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When do you need a 310 permit?



A 310 permit is REQUIRED any time you are planning ANY projects or repairs that physically alter or modify the bed or banks of the streams. IT IS THE LAW.


The purpose of the permit is to minimize soil erosion and sedimentation, protect and preserve streams and rivers. The application process is pretty simple.
You can pick up and application at the Stillwater Conservation District office. Upon completion of the application then it needs to be turned back into the CD office. The board will review the application project, an inspection of the proposed project is sometimes necessary, and decide if a permit is required.

Keep in mind that sometimes additional permits might be required, and it is up to the Applicant / Landowner to make sure that all permits have been secured before beginning the project.

Please contact Stillwater CD Administrator with any questions 406-322-5359 ext. 101 or email


In the case of an Emergency- Stream-modification projects undertaken as an immediate response to flooding requires an Emergency Form 275. Landowners must contact the Conservation District within 15 days of taking the emergency action and submit the completed Emergency Form. This permit is not required before any project activity begins.

To qualify as an emergency action, Montana law states the project must be the result of an “unforeseen event or combination of circumstances that calls for immediate action to safeguard life, including human or animal, or property, including growing crops, without giving time for the deliberate exercise of judgment or discretion …”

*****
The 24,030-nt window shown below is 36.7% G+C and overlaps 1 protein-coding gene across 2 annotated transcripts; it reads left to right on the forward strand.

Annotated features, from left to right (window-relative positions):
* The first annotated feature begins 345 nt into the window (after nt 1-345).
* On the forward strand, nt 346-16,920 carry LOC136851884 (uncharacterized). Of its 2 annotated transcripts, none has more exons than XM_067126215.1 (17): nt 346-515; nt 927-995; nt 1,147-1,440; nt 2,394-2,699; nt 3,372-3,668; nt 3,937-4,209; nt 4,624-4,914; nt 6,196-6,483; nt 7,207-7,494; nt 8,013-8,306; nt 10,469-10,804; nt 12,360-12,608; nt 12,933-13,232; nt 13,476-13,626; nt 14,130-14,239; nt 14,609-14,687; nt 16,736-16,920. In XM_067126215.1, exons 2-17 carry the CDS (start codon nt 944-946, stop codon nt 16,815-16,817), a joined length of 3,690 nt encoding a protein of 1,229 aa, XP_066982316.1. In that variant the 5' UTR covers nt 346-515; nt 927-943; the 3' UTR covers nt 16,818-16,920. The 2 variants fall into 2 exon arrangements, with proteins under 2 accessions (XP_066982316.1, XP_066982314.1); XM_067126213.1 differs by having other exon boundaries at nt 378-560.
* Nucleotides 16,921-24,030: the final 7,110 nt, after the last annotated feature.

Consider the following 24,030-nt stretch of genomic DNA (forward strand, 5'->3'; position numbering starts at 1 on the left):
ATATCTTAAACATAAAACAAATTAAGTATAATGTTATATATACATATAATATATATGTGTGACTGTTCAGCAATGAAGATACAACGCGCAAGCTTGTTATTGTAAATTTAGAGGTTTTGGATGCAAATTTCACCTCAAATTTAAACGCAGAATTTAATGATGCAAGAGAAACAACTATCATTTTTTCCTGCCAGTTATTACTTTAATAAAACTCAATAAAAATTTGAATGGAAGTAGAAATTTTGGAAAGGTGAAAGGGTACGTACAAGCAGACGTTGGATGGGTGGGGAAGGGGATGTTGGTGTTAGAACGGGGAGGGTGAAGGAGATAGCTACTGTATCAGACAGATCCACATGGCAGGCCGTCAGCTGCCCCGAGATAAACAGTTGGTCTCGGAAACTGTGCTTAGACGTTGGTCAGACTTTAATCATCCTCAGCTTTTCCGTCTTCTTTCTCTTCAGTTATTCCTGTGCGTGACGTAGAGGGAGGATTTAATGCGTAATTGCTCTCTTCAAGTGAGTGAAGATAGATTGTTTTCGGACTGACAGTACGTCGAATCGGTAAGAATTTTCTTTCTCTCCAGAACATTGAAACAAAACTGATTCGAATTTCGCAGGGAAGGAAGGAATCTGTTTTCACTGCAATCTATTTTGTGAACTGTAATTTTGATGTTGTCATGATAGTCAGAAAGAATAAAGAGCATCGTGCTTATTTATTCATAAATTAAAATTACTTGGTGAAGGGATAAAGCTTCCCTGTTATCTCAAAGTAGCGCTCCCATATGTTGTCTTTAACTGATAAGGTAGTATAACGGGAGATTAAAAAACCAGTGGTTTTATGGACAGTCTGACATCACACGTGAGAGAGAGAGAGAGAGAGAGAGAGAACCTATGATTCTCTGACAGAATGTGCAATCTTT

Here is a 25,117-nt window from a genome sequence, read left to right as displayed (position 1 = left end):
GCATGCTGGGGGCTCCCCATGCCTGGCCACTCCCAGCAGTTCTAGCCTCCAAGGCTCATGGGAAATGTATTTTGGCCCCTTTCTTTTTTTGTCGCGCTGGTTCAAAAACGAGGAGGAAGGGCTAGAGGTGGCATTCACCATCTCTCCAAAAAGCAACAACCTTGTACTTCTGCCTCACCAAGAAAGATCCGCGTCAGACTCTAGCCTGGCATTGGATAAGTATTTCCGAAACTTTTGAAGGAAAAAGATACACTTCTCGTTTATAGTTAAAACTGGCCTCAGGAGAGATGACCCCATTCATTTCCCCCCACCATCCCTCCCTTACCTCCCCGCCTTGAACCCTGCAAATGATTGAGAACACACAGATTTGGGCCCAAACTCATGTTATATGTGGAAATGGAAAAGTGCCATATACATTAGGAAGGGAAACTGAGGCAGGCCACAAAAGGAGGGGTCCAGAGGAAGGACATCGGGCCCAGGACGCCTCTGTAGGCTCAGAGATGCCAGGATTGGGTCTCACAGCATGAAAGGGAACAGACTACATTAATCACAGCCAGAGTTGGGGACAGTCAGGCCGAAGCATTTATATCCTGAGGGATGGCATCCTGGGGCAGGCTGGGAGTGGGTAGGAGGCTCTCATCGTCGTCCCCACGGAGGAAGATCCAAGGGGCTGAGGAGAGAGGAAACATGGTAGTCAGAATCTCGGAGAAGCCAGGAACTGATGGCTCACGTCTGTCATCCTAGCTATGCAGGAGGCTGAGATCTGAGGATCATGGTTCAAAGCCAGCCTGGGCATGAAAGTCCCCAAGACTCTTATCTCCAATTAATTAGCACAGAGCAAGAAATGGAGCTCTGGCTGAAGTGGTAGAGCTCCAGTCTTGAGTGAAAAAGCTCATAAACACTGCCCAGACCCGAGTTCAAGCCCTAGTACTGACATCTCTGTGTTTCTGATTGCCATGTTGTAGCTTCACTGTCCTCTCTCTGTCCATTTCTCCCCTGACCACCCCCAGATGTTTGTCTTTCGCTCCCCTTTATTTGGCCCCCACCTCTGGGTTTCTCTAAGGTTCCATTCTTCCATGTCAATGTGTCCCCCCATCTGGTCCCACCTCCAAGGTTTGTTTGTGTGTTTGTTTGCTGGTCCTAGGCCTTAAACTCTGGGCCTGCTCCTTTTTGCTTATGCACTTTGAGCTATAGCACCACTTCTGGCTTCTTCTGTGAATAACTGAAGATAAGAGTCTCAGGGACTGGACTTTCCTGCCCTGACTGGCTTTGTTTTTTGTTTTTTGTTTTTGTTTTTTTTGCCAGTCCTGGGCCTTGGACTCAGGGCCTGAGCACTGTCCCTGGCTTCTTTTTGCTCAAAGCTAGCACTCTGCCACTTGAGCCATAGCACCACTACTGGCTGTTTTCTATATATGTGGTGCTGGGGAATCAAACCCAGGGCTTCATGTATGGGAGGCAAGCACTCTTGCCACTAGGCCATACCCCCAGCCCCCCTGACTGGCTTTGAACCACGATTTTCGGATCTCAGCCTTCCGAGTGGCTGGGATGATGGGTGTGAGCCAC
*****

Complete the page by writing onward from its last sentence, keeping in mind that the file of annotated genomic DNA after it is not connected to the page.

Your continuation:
Stillwater County requires 310 permit is as follows:  

  • White Beaver Creek

  • Shane Creek

  • Spring Creek

  • Berry Creek 

  • White Bird Creek

  • Mexican Joe Creek

  • Countryman Creek

  • Buck Creek

  • Bad Canyon

  • Huntley Creek

  • Beaver Creek

  • Little Rocky Creek

  • Keyser Creek

  • Jackstone Creek

  • Prairie Creek

  • Stillwater River

  • Rosebud Creek

  • West Stillwater River

  • Tutt Creek

  • Grove Creek

  • Crazyman Creek

  • Valley Creek

  • Cow Creek

  • Castle Creek

  • Limestone Creek

  • Lodgepole  Creek

  • Meyers Creek

  • Horseman Creek

  • East Rosebud Creek

  • West Rosebud Creek

  • Antelope Creek

  • Butcher Creek

  • Fishtail Creer

  • Ingersall Creek

  • Hensley Creek

  • Fiddler Creek

  • Yellowstone River

  • Trout Creek

Stillwater County-  The Stillwater Conservation District (SCD) is encouraging residents and contractors, who live on or near a river or stream to familiarize themselves with the stream-permitting process, including the types of permits they may need before starting a stream project.

The 310 Joint Application can take up to 60 days to complete; landowners planning a project should contact the Stillwater Conservation District well in advance of the planned starting date to get the permitting process started. The applicant is responsible for obtaining al necessary permits and landowner’s permission before beginning work. Contractors doing the work in or adjacent to a river or stream, should have a copy of the 310 permit in hand.

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